I've just come off the road from numerous meetings with national and regional advertisers. One common area of interest among advertisers seems to be: how to best communicate to the online audience.
Should a company focus on building their messaging around their brand image, or on driving direct response via their Web site and online media? At the risk of annoying my SEO department, who are happy to pack a keyword into every section of a Web site (no doubt necessary), the answer is both. Branding and direct response messaging can co-exist online, as both are vitally important to short- and long-term sales creation.
Brand messaging allows a company to creatively portray their culture, goals, and offering to their prospects and customers in the form of short code. Some of the best branding tag lines encapsulate the entire essence of a company in very few words. Examples:
Wal-Mart: "Save Money. Live Better"
Wal-Mart: "We sell Apparel, Baby Goods, Books, Electronics, Garden & Patio Supplies, Gifts, Jewelry, Movies, Music, Pet Supplies, Sporting Goods, Toys & Video Games"
GE: "Imagination at work"
GE: "Your source for Appliances, Aviation Engines, Consumer Electronics, Electrical Distribution, Energy, Finance - Business, Finance - Consumer, Healthcare, Lighting..."
You get the picture. Not every communication needs to be a keyword list. Leverage your brand as a tool to create persuasive copy when writing online content and ad copy where space is at a premium.
Local business profile pages are a good example of how to meld writing techniques for both brand and direct response.
What is a Profile Page?
Profile pages are an information resource to promote your business to customers looking for localized information in search engines, city guides and Internet yellow pages.
Many site publishers offer businesses the opportunity to post basic company information either free of charge or for a small flat fee. Here are a few:
Most of the profile page entry forms prompt you for similar information: e.g., year established, business hours, brands sold, etc. It's important to weave a persuasive selling message into your copy. It also doesn't hurt if the selling copy contains keywords (ha, now I'm back in the SEO department's good graces).
The More Things Change the More They Look the Same
For years, one medium has presented advertisers with a similar creative challenge of short, text-based descriptions in a limited ad space environment: the yellow pages. So what can we learn from their time-tested creative best practices? Like everything else in the directory business, there's an acronym used to describe the practice: RASCIL. I'm not sure who coined the phrase; however, it has become a universally accepted creative process used for local advertisers.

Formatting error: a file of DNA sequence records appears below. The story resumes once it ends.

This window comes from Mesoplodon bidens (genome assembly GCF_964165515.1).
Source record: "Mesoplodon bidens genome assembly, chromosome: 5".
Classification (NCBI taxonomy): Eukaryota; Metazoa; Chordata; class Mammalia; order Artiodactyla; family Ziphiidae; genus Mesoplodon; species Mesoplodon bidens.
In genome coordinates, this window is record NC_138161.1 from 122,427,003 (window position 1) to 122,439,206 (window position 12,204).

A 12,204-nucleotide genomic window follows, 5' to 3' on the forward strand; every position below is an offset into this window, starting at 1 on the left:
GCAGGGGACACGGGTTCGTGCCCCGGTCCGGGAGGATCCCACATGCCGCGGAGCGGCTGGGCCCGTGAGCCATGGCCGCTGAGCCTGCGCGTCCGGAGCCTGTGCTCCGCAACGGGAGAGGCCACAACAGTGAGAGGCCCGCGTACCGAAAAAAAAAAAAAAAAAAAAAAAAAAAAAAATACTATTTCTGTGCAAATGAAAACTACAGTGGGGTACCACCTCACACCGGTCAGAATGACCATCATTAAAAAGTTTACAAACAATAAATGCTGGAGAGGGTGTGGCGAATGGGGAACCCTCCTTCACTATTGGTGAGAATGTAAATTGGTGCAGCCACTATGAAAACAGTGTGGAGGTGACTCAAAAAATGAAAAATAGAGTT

- Reliability: Relates to creating credibility for your business via attributes: years in business, size of your firm, specific licenses, certifications, and awards your firm has achieved.
- Authorization:What brands do you represent/sell or service? When possible, list specific brands you're authorized to sell or service. Stating "we service all major brands" is not as powerful as listing the brand names out. If you're constrained by space, list your best and most profitable lines first.
- Special Features: What makes your business or location special? What do you do better than the competition? Often called the unique selling proposition, this is what you communicate to set your firm apart from the competition.
- Completeness of Service: Now here's your chance to use those keywords; list your products and services, hours your firm does business, audiences served (e.g., commercial and residential), free pick-up/delivery/estimates. And don't forget your phone number.
- Illustration: Pictures often sell better than words, and online videos sell better than pictures. According to Jared Simon, VP, Corporate Development from TurnHere, "Nothing builds trust better than watching the business owner talking about his or her business and what makes it unique." Take advantage of the Web's ability to visually show your physical location and highlight your Special Features.
- Location: Most profile pages contain a map of your location. When appropriate, the map should be augmented with other directional information and landmarks that aid in consumers finding your location (e.g. 15 minutes from downtown in the Lakeview Mall). If your business is service based and location is unimportant (you go to the customer); make sure you define your service territory here. Here, again, specifics are better than "we service the entire Chicagoland region."
When you create profile pages across multiple Web sites, keep a list so you can remember which sites to go to when your copy needs to be adjusted or updated as your business grows and changes focus. One final piece of advice: track and measure the leads that come in from profile pages. Telephone tracking can be a great way to understand where your online leads are coming from.
Profile pages can be one of the most cost effective ways to promote your business online. Research the sites that serve your local trading area and create some persuasive messaging to drive more customers to your doorstep or phone today.
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